What can I say? This book rocks. Whoever thought umbrellas could be so devastating?
If you've got kids old enough to be thoroughly familiar with Harry Potter and other children's/YA fantasy novels that deal with various genre standbys such as prophecies, chosen ones, quests, imperiled worlds, Good vs Evil, etc, then I recommend China Mieville's Un Lun Dun because despite some minor pacing issues, it takes all those cliched standbys and completely subverts them in a most enjoyable way. Plus he makes some points about blindly bowing to authority, prejudice, self-determination, and why it is more important to choose to save the world than to be chosen that kids (or anyone really) can't hear too often.
I was a little worried by the fact that Mieville's latest is a foray into "children's" fiction, but I needn't have. This is an excellent book, and destined to be a classic of young people's fiction. It really is that good.
It does owe a definite debt (acknowledged) to Neil Gaiman's 'Neverwhere' - and it also reminded me of The Phantom Tollbooth (which comparison I am not positive is completely relevant, since I haven't read that since I was a kid) - but I got a similar feeling from it.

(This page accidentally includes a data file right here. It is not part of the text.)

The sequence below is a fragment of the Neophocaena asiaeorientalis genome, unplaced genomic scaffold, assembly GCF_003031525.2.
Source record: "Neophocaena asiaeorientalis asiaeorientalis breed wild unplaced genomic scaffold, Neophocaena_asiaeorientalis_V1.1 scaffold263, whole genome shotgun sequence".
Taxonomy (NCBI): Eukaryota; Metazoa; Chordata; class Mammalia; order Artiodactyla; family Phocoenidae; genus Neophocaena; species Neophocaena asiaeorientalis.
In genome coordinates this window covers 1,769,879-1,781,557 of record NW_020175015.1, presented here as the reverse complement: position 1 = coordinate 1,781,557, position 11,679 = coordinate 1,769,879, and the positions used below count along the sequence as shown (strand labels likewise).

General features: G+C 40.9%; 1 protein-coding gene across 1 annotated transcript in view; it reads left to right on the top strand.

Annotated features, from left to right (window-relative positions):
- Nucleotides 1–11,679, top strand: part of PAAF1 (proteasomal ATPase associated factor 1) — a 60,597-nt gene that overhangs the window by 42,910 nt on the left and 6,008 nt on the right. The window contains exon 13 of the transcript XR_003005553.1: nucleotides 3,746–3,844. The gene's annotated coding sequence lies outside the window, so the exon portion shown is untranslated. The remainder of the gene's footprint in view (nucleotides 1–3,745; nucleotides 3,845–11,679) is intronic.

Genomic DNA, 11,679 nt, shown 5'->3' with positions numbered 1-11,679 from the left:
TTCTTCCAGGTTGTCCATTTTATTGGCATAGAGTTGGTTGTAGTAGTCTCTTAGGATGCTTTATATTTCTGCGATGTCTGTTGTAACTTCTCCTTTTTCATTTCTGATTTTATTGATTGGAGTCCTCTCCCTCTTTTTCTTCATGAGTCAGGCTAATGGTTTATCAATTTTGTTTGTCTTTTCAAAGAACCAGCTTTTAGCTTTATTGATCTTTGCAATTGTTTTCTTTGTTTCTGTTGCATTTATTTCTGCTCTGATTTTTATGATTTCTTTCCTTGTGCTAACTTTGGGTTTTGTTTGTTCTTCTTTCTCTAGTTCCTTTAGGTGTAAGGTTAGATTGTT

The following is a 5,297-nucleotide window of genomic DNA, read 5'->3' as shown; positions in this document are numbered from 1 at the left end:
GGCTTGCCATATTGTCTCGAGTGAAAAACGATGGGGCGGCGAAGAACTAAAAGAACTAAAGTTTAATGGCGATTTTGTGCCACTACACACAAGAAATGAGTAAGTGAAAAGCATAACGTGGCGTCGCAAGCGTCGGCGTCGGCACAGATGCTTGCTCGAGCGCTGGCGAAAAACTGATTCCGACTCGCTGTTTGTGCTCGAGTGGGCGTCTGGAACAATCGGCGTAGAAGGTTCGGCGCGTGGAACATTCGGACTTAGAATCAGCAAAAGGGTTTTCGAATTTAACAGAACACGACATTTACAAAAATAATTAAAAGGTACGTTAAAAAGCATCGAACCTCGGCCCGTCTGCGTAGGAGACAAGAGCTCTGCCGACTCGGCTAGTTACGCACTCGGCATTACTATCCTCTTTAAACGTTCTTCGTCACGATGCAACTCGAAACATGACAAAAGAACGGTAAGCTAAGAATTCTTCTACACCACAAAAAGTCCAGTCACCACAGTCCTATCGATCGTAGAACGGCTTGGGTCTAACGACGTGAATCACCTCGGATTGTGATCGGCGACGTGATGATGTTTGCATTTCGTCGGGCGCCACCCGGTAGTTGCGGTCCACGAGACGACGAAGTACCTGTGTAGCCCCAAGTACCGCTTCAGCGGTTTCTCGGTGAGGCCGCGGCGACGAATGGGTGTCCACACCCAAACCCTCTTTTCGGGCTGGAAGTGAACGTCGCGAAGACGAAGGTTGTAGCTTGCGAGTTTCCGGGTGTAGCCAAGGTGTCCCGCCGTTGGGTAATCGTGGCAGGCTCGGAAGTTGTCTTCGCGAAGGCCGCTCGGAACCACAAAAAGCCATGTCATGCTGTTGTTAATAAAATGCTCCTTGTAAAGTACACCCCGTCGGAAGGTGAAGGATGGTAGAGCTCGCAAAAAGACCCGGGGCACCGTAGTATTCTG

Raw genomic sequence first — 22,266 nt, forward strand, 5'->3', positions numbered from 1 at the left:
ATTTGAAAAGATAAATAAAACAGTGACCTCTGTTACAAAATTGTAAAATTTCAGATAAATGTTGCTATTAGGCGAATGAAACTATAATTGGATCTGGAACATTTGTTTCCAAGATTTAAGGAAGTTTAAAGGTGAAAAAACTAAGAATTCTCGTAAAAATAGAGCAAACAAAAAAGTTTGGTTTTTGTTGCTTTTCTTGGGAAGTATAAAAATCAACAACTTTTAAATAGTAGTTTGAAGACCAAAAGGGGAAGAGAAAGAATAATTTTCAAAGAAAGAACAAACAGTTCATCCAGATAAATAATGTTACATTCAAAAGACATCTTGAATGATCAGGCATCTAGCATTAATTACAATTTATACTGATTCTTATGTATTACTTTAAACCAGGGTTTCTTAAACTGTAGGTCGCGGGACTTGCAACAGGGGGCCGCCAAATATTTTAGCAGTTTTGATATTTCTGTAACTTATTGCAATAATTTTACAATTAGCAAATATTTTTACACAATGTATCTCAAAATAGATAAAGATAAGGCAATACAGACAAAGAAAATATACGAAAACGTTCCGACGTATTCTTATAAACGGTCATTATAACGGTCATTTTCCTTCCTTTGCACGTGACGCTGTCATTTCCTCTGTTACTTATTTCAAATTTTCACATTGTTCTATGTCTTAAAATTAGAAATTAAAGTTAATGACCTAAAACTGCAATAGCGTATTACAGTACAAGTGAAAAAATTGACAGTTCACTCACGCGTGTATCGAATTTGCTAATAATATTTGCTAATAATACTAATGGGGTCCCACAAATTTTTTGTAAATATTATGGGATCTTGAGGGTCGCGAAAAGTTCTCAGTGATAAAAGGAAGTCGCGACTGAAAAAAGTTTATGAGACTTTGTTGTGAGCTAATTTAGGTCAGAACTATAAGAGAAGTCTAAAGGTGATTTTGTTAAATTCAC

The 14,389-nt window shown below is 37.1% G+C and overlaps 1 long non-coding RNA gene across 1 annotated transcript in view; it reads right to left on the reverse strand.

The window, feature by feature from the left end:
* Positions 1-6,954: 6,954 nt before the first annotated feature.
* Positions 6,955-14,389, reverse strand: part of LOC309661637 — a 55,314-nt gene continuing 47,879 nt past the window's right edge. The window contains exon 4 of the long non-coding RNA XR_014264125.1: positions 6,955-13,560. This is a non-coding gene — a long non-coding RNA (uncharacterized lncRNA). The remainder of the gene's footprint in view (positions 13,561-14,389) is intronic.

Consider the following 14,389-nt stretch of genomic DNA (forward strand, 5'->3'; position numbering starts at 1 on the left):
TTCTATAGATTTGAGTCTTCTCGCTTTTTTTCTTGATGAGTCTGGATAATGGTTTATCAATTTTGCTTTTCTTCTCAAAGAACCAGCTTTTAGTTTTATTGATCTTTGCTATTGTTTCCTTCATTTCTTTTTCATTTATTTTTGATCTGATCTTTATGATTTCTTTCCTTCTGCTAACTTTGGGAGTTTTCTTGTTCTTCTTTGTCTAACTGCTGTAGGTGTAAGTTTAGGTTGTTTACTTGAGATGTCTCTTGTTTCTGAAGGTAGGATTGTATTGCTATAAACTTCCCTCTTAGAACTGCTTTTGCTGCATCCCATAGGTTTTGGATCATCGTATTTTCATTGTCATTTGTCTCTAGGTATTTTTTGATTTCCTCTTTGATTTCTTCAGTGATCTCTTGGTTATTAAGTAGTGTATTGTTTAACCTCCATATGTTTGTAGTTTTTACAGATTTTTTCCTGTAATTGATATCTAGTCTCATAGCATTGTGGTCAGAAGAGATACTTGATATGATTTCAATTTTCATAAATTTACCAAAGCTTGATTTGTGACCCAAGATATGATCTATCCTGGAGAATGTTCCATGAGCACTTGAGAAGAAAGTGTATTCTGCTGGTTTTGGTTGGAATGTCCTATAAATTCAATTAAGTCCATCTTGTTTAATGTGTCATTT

Pretty, blond Zanna and her buddy, the darker, shorter Deeba (I'm assuming she's of Indian descent, but it's never directly stated), are a couple of British schoolgirls who have been encountering a bunch of strange events lately. Staring animals, odd attentions, animated umbrellas, and total strangers approaching Zanna, saying they're thrilled as can be to meet the Shwazzy. (It takes a French class for them to figure that one out).
Soon the two girls are mysteriously transported to Un Lun Dun, a bizarre alternate version of London, where Zanna is asked to help defeat the evil Smog that is taking over the city...
But things don't work out quite as the prophecies had predicted...
In this book, Mieville totally succeeds in subverting sterotypes, making political and environmental statements, and giving quite a lot of social commentary - without being annoying or preachy AT ALL. Which is really a pretty amazing feat. On top of that, the story is clever, witty, entertaining, and definitely can be enjoyed by readers of all ages. It's not nearly as challenging in the violent-and-disgusting departments as his other books, but it's definitely recognizably Mieville - and actually quite spooky, at times.
This was a wonderful book filled with quirky and interesting characters. I liked how Mieville played with descriptions and turned London into UnLondon. I especially admired Deeba's courage and her insistence that sometimes prophecies may not come true exactly as written.